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1. One who acts in or writes a farce.
2. A comic; a wag.

[French, from Old French, from farcer, to joke, from farce, farce; see farce.]
American Heritage® Dictionary of the English Language, Fifth Edition. Copyright © 2016 by Houghton Mifflin Harcourt Publishing Company. Published by Houghton Mifflin Harcourt Publishing Company. All rights reserved.


1. (Theatre) a writer of or performer in farces
2. a joker
farˈceuse fem n
Collins English Dictionary – Complete and Unabridged, 12th Edition 2014 © HarperCollins Publishers 1991, 1994, 1998, 2000, 2003, 2006, 2007, 2009, 2011, 2014



1. a writer or director of or an actor in farce.
2. a joker; wag.
[1775–85; < French, Middle French, derivative of farc(er) to joke, banter]
Random House Kernerman Webster's College Dictionary, © 2010 K Dictionaries Ltd. Copyright 2005, 1997, 1991 by Random House, Inc. All rights reserved.
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A person whose words or actions provoke or are intended to provoke amusement or laughter:
Informal: card.
The American Heritage® Roget's Thesaurus. Copyright © 2013, 2014 by Houghton Mifflin Harcourt Publishing Company. Published by Houghton Mifflin Harcourt Publishing Company. All rights reserved.
References in classic literature ?
Once returned from the abysms of the utter North to that little house upon the outskirts of Meudon, it was not the philosopher, the daring observer, the man of iron energy that imposed himself on his family, but a fat and even plaintive jester, a farceur incarnate and kindly, the co-equal of his children, and, it must be written, not seldom the comic despair of Madame Lavalle, who, as she writes five years after the marriage, to her venerable mother, found "in this unequalled intellect whose name I bear the abandon of a large and very untidy boy." Here is her letter:
"How far you may be right in what you have said I do not know," remarked the General moodily; "but I DO know that you are becoming an insufferable farceur whenever you are given the least chance."
He was an elderly man, with a white beard and a florid complexion, who had painted a number of decorations for the State, but these were an object of derision to the students he instructed: he was a disciple of Ingres, impervious to the progress of art and angrily impatient with that tas de farceurs whose names were Manet, Degas, Monet, and Sisley; but he was an excellent teacher, helpful, polite, and encouraging.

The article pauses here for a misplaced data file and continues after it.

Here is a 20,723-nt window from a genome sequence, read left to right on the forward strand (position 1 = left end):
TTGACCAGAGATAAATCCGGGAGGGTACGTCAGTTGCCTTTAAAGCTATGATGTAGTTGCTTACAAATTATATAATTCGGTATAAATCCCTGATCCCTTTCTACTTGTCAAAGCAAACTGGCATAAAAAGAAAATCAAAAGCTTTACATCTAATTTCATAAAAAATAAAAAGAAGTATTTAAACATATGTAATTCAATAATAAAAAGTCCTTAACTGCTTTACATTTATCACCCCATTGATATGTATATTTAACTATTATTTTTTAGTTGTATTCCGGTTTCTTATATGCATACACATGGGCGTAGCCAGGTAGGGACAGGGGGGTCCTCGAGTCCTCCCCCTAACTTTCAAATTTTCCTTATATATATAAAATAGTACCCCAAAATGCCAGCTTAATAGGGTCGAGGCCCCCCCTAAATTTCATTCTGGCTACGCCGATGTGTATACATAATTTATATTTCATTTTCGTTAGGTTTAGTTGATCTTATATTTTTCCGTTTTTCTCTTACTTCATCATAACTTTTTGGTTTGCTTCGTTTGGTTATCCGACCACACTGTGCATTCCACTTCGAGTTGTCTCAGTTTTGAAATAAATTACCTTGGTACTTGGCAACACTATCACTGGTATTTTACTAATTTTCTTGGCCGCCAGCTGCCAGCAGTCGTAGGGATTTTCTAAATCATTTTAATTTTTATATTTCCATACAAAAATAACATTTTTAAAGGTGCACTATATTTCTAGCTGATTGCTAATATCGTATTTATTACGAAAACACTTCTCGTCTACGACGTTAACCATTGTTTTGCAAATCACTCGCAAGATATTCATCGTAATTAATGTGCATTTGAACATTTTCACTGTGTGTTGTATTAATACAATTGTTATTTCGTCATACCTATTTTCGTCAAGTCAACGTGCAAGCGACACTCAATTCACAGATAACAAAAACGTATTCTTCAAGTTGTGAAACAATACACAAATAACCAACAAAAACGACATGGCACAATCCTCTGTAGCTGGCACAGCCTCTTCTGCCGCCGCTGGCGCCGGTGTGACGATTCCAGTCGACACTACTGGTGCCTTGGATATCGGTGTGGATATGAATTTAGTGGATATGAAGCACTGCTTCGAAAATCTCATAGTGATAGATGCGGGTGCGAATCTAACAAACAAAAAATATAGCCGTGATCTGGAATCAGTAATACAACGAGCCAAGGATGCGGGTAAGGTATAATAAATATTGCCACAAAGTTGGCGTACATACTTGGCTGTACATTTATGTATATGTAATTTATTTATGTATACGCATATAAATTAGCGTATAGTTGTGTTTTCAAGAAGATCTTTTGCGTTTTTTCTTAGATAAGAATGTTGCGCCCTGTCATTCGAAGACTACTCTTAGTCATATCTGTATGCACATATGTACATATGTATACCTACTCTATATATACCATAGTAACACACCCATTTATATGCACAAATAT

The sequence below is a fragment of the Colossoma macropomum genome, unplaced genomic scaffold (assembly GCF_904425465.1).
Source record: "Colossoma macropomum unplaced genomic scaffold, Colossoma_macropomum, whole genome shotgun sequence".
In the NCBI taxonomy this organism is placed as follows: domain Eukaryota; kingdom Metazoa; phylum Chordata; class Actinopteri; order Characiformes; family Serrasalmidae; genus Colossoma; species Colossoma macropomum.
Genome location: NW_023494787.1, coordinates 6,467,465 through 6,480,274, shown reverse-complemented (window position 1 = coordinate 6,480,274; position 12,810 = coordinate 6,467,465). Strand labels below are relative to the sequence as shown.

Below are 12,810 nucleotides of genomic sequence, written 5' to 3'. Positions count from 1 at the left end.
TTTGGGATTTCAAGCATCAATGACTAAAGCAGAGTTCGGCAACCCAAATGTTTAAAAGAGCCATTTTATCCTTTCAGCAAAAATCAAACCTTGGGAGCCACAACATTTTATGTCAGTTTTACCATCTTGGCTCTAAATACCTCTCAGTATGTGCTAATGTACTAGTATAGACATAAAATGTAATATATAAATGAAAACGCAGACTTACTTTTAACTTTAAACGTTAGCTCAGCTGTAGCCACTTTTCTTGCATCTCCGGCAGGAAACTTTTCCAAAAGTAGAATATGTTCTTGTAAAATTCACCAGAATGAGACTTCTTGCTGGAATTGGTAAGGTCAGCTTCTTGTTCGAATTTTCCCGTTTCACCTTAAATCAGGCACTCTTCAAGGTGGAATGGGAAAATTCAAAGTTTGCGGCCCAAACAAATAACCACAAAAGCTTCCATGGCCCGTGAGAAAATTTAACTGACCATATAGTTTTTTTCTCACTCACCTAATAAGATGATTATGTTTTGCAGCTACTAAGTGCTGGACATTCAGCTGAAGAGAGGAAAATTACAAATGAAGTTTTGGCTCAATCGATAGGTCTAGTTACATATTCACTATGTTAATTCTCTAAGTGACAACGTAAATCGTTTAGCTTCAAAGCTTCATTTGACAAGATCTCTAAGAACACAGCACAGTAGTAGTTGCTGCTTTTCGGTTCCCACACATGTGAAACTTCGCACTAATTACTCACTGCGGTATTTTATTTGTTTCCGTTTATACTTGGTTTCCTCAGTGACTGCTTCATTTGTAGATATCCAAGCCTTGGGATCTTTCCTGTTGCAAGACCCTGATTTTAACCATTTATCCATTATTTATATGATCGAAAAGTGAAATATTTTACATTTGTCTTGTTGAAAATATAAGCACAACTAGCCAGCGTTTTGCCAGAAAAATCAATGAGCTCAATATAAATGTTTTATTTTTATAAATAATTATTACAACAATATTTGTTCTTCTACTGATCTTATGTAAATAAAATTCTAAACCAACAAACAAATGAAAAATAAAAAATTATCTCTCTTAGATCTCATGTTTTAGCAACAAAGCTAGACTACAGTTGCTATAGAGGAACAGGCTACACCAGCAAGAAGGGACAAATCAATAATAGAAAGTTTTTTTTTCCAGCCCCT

Lastly, Farceur Du Large shaped with promise on his debut at Limerick and he might go a couple of places better in the bumper.
SLIGO: 1.50 Little Light, 2.20 Cobaltic, 2.50 No Way Jack, 3.25 Take A Turn, 3.55 Castlebellingham, 4.30 Global Racing, 5.00 Torquay, 5.30 Farceur Du Large.
Bien entendu, ce n'est pas aupres d'Aristophane que tu t'es installe, ou de tout autre pareil farceur, de fait ou d'intention!
Praising Juan in America as 'one of the most acute and amusing picaresque studies perpetrated by the literary farceur', he added that 'it would be even more regrettable if Mr Linklater hampered his genius by an uneasy adherence to a so-called Scots literary Renaissance' (17)--a warning which seems to have been heard since much later Linklater called the Scottish literary Renaissance 'a pompous tide which means nothing'.
As rowdy and ridiculous and filled with gender cartoons as they were, the events of April 30, 1971, might have provided great material for a farceur like Jackie Curtis or the diva Viva.
Seize trotteurs francais de 3 ans et plus formeront la ligne de depart du prix Farceur ce Jeudi a l'hippodrome Emir Abdelkader de Zemmouri.
At the helm of the party is Julius Malema, the talented farceur who sucked his political milk at the ANC Youth League.
Kenneth Branagh proves a born farceur in Sean Foley's adaptation of Francis Veber's classic French farce "The Painkiller." As an anonymous hitman who holes up in a hotel room only to find himself caught up in the suicide next door, Branagh comes brilliantly, hopelessly, beautifully unstuck.